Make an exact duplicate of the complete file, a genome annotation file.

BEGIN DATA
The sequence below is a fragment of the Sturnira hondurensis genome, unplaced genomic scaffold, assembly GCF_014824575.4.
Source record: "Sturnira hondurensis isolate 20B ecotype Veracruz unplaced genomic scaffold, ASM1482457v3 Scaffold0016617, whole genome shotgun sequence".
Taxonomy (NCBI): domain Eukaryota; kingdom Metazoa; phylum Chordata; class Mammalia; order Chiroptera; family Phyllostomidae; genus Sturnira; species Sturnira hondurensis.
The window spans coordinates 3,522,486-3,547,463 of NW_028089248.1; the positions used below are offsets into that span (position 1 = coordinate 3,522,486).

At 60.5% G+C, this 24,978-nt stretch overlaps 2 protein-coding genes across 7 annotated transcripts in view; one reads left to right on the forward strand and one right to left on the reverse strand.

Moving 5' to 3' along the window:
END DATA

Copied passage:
The sequence below is a fragment of the Sturnira hondurensis genome, unplaced genomic scaffold, assembly GCF_014824575.4.
Source record: "Sturnira hondurensis isolate 20B ecotype Veracruz unplaced genomic scaffold, ASM1482457v3 Scaffold0016617, whole genome shotgun sequence".
Taxonomy (NCBI): domain Eukaryota; kingdom Metazoa; phylum Chordata; class Mammalia; order Chiroptera; family Phyllostomidae; genus Sturnira; species Sturnira hondurensis.
The window spans coordinates 3,522,486-3,547,463 of NW_028089248.1; the positions used below are offsets into that span (position 1 = coordinate 3,522,486).

At 60.5% G+C, this 24,978-nt stretch overlaps 2 protein-coding genes across 7 annotated transcripts in view; one reads left to right on the forward strand and one right to left on the reverse strand.

Moving 5' to 3' along the window: